Sunday, September 26, 2010

Nothing Looks Good...

...except the Coleus. Nothing fancy or avant garde  about these guys, but great pleasure is taken every spring in seeking out new specimens , and potting up the cuttings that have struggled and prevailed in their inhospitable winter digs -a glass of seldom changed tap water in a sporadically heated house. Pots are staged in partial shade locations around the garden . I pout concerning my limited site choices-friends in climates that have humidity and rain during summer seem to be able to put them anywhere. I do, however, get to put them out earlier and bring them in later. Trade-offs.



 
  


Tuesday, September 21, 2010

Day Breaker

  Roses have been a feature here and in every garden that has owned me- the inventory is still 60-ish. They've been tucked in where ever the 6 hours of direct sun can be relied on , and the fences hold up the climbers. The patio cover over Succulent Alley features both  Lady Banks and Cecile Bruner, 2 monsters that should probably never be in the same garden unless you have an acre - and I am far from that type of real estate.  I believe that Cecile and the Lady are in fact holding the pergola up rather than the reverse. This particular infrastructure has seen better days, but the cap-ex budget is drained.

 The roses are being re-thought this fall , and the under performers that I have tolerated for too many years are on the way out..'Evelyn' is in the yard waste bin as we speak. Ugly knees, weak necks, black spot, rust..adios dudes.

Day Breaker (Floribunda, 2004) has earned it's place. There is rarely a time from late April to November when it has no blooms, and it seems impervious to disease, heat waves and cold snaps .No weak necks , healthy foliage and it makes a great cut flower. I've never fed it .This winter after pruning it will be moved to new digs where it won't hide Salvia ugilinosa .



Sunday, September 12, 2010

Peeking Over Fences.

 A foggy Sunday morning is a good time to take a stroll around the north coast village of Mendocino in search of gardens . The tide was out in the estuary and the ocean could not be heard or seen. This is not an easy place to live..it's isolated , jobs are few and far between , winter clothes never get packed away , and there are logistical problems for those prone to car sickness. Tough all these out, and you will find yourself in place of extraordinary natural beauty , where most of your neighbors have gardens.In fact, most of your neighbors will either be a B&B or a vacation rental.  The only industry is tourism, thus we see a walkable town of charming cottages with gardens in the front, the back and in the alley. It sits perched on the headlands above some of the most stunning coastline in the west. I recommend breakfast at the Bayview Cafe , Irish Coffee at the Mendocino Hotel, and a visit to Gallery Books. Just make sure you bring a sweatshirt.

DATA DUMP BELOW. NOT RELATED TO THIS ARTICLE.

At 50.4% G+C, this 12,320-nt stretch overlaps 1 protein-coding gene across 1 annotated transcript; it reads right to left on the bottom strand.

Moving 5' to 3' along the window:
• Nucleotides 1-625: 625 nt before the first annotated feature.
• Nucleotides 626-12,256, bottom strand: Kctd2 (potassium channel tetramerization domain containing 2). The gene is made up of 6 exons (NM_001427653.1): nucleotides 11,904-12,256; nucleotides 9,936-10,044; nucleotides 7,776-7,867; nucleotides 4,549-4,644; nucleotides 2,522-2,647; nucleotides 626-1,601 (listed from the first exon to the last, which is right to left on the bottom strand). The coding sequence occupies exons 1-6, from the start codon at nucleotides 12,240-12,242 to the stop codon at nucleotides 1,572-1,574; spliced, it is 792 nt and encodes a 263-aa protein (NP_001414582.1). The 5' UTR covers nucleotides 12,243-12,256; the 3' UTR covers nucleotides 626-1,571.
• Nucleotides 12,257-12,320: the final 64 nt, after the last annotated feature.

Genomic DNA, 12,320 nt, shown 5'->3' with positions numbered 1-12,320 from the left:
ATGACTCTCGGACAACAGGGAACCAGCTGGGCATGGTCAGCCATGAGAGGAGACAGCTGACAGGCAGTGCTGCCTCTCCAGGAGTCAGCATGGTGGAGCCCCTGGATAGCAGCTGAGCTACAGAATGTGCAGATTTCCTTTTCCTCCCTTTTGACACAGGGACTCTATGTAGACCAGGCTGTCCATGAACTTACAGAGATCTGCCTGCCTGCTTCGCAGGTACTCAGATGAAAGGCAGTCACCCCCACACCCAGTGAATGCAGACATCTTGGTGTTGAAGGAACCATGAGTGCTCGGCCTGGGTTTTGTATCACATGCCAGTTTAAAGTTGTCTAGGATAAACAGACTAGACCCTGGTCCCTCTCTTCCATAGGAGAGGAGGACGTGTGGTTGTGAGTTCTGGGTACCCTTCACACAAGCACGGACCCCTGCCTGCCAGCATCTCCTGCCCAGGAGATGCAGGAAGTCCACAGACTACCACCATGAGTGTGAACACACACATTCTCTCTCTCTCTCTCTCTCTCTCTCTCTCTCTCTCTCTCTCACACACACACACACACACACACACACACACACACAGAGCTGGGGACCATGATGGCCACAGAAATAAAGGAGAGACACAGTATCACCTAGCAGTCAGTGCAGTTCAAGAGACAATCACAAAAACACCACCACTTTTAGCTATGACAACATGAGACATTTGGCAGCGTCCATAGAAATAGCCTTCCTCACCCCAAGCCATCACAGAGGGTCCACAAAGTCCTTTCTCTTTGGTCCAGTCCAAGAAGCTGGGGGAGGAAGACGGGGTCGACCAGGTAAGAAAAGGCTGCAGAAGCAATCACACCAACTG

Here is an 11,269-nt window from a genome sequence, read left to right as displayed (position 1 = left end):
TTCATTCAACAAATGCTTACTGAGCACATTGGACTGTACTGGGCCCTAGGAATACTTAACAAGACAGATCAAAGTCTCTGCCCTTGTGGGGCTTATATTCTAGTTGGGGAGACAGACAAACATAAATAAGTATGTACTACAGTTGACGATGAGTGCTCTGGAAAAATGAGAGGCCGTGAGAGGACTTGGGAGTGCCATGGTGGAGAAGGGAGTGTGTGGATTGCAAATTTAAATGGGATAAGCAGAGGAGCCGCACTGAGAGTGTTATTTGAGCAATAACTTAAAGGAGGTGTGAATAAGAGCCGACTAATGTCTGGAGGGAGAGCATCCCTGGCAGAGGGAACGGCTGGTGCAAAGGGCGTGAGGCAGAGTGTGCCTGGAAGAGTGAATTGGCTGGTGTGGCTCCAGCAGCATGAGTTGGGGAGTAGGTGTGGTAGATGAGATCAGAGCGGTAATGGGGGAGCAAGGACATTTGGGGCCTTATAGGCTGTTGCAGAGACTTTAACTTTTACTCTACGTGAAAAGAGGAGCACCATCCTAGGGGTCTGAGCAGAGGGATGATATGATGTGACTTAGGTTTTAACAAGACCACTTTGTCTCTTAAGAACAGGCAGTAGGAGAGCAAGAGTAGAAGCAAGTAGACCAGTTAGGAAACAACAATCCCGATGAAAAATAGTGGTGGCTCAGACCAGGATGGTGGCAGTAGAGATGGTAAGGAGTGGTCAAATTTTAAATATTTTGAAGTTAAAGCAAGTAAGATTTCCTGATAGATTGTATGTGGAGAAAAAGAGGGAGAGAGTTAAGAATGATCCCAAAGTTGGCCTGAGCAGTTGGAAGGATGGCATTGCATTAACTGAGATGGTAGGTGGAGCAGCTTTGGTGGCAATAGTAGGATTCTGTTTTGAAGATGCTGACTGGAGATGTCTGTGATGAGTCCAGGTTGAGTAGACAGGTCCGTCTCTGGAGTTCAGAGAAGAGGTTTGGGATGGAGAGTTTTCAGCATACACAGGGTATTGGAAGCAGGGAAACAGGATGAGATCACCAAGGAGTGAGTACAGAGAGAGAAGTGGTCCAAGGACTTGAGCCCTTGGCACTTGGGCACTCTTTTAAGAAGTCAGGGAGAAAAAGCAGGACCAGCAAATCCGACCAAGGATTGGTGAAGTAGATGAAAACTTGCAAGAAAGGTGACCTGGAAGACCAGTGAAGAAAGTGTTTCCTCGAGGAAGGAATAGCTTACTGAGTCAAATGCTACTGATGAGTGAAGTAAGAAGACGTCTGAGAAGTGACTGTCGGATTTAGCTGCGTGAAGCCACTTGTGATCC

Wednesday, September 8, 2010

Strolling the Succulent Alley

  A small strip of patio that becomes less passable as the season wears on is home to the cluster of succulent pots , many of the specimens having become de facto  bonsai as they require a move indoors over the winter, and the containers  must be small enough to remain portable. I pine for a  for a greenhouse .

 I have always possessed a modest collection , going back far enough to remember when it was not easy to find a nice selection in a garden center, and there was often travel involved to locate new plants. I've been to more than one little mom and pop cactus nursery with inconsistent labeling , presided over by passionate collectors who had no interest in a 'real' job, and managed to eke out a living propagating and selling oddities that only a small percentage of the plant buying public had an interest in. I always suspected they might have 'other crops' on the side to prop up the revenue stream.

 Many years ago, I moved from USDA10 to USDA9 , and brought the cactus and succulents with me. One zone seems a small matter, but that first  winter in my ignorance I lost many prized plants , and no longer worked in an industry that facilitated their easy replacement. The difference between 50 degree nights and 30 degree nights is vast, especially if you're an Aeonium.

 There is other stuff in the Succulent Alley.. this year it's the Coleus , most from Rosy Dawn . I love the way their lush electric colors meld with the laid back succulents.



 











Wednesday, September 1, 2010

Popularity

 This Sedum from my favorite 'no tag' nursery is the destination plant for the bees in my garden at the moment. They have jilted the Lavender, and left the Gallardias behind, lost interest in the nearly bloomed out Rosemary. Just like the hottest new restaurant in town, this plant is always busy, crawling with buzzing diners. And how about the plant ? Wish I knew what it was (suggestions welcome) ..Flopless  sturdy red stems support  the pleasant mid-range green leaves ; it's slight list to the west is only due to the dreaded Liquidambar to its rear which continues to explode with foliage in spite of my relentless de-limbing activities.